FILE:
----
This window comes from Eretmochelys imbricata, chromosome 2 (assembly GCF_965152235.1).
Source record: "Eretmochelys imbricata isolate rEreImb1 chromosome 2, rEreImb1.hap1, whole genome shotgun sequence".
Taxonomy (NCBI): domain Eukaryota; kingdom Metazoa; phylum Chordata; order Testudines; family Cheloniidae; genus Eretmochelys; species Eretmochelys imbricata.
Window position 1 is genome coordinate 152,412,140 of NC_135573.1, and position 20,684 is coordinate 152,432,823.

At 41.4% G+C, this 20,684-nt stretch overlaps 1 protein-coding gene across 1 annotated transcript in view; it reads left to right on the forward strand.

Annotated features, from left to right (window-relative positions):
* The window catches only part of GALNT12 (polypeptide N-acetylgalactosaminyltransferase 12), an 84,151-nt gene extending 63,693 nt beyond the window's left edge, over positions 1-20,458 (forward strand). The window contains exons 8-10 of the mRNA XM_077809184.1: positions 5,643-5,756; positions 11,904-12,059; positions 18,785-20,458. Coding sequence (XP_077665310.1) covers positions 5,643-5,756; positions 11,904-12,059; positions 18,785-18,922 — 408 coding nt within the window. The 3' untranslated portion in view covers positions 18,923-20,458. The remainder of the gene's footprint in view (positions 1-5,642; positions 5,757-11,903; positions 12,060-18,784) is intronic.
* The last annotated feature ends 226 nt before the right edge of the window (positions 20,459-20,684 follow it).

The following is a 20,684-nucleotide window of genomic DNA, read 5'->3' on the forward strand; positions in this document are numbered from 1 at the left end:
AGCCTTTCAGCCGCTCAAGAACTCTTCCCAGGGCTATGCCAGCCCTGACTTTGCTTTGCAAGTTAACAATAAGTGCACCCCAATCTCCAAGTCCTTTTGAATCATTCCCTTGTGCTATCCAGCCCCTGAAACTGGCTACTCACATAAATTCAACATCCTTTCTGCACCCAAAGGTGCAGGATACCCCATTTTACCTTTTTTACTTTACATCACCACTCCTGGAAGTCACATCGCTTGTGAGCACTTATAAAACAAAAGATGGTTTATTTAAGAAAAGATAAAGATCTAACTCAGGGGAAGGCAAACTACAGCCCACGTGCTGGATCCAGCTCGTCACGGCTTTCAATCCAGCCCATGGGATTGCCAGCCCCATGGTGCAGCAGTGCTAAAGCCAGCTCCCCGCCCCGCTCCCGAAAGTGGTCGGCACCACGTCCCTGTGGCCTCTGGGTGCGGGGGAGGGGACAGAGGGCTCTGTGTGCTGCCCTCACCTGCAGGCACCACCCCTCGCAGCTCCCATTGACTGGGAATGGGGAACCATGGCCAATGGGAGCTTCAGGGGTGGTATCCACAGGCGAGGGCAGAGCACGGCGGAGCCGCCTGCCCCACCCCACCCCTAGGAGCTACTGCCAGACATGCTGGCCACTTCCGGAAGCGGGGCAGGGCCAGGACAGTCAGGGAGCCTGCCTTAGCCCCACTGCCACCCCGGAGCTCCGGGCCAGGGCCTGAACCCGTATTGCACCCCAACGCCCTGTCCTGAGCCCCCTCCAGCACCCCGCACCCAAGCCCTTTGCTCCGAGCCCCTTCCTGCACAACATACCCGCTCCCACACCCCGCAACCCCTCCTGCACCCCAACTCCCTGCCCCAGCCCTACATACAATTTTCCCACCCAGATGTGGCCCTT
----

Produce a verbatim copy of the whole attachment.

This window comes from Eretmochelys imbricata, chromosome 2 (assembly GCF_965152235.1).
Source record: "Eretmochelys imbricata isolate rEreImb1 chromosome 2, rEreImb1.hap1, whole genome shotgun sequence".
Taxonomy (NCBI): domain Eukaryota; kingdom Metazoa; phylum Chordata; order Testudines; family Cheloniidae; genus Eretmochelys; species Eretmochelys imbricata.
Window position 1 is genome coordinate 152,412,140 of NC_135573.1, and position 20,684 is coordinate 152,432,823.

At 41.4% G+C, this 20,684-nt stretch overlaps 1 protein-coding gene across 1 annotated transcript in view; it reads left to right on the forward strand.

Annotated features, from left to right (window-relative positions):
* The window catches only part of GALNT12 (polypeptide N-acetylgalactosaminyltransferase 12), an 84,151-nt gene extending 63,693 nt beyond the window's left edge, over positions 1-20,458 (forward strand). The window contains exons 8-10 of the mRNA XM_077809184.1: positions 5,643-5,756; positions 11,904-12,059; positions 18,785-20,458. Coding sequence (XP_077665310.1) covers positions 5,643-5,756; positions 11,904-12,059; positions 18,785-18,922 — 408 coding nt within the window. The 3' untranslated portion in view covers positions 18,923-20,458. The remainder of the gene's footprint in view (positions 1-5,642; positions 5,757-11,903; positions 12,060-18,784) is intronic.
* The last annotated feature ends 226 nt before the right edge of the window (positions 20,459-20,684 follow it).

The following is a 20,684-nucleotide window of genomic DNA, read 5'->3' on the forward strand; positions in this document are numbered from 1 at the left end:
AGCCTTTCAGCCGCTCAAGAACTCTTCCCAGGGCTATGCCAGCCCTGACTTTGCTTTGCAAGTTAACAATAAGTGCACCCCAATCTCCAAGTCCTTTTGAATCATTCCCTTGTGCTATCCAGCCCCTGAAACTGGCTACTCACATAAATTCAACATCCTTTCTGCACCCAAAGGTGCAGGATACCCCATTTTACCTTTTTTACTTTACATCACCACTCCTGGAAGTCACATCGCTTGTGAGCACTTATAAAACAAAAGATGGTTTATTTAAGAAAAGATAAAGATCTAACTCAGGGGAAGGCAAACTACAGCCCACGTGCTGGATCCAGCTCGTCACGGCTTTCAATCCAGCCCATGGGATTGCCAGCCCCATGGTGCAGCAGTGCTAAAGCCAGCTCCCCGCCCCGCTCCCGAAAGTGGTCGGCACCACGTCCCTGTGGCCTCTGGGTGCGGGGGAGGGGACAGAGGGCTCTGTGTGCTGCCCTCACCTGCAGGCACCACCCCTCGCAGCTCCCATTGACTGGGAATGGGGAACCATGGCCAATGGGAGCTTCAGGGGTGGTATCCACAGGCGAGGGCAGAGCACGGCGGAGCCGCCTGCCCCACCCCACCCCTAGGAGCTACTGCCAGACATGCTGGCCACTTCCGGAAGCGGGGCAGGGCCAGGACAGTCAGGGAGCCTGCCTTAGCCCCACTGCCACCCCGGAGCTCCGGGCCAGGGCCTGAACCCGTATTGCACCCCAACGCCCTGTCCTGAGCCCCCTCCAGCACCCCGCACCCAAGCCCTTTGCTCCGAGCCCCTTCCTGCACAACATACCCGCTCCCACACCCCGCAACCCCTCCTGCACCCCAACTCCCTGCCCCAGCCCTACATACAATTTTCCCACCCAGATGTGGCCCTT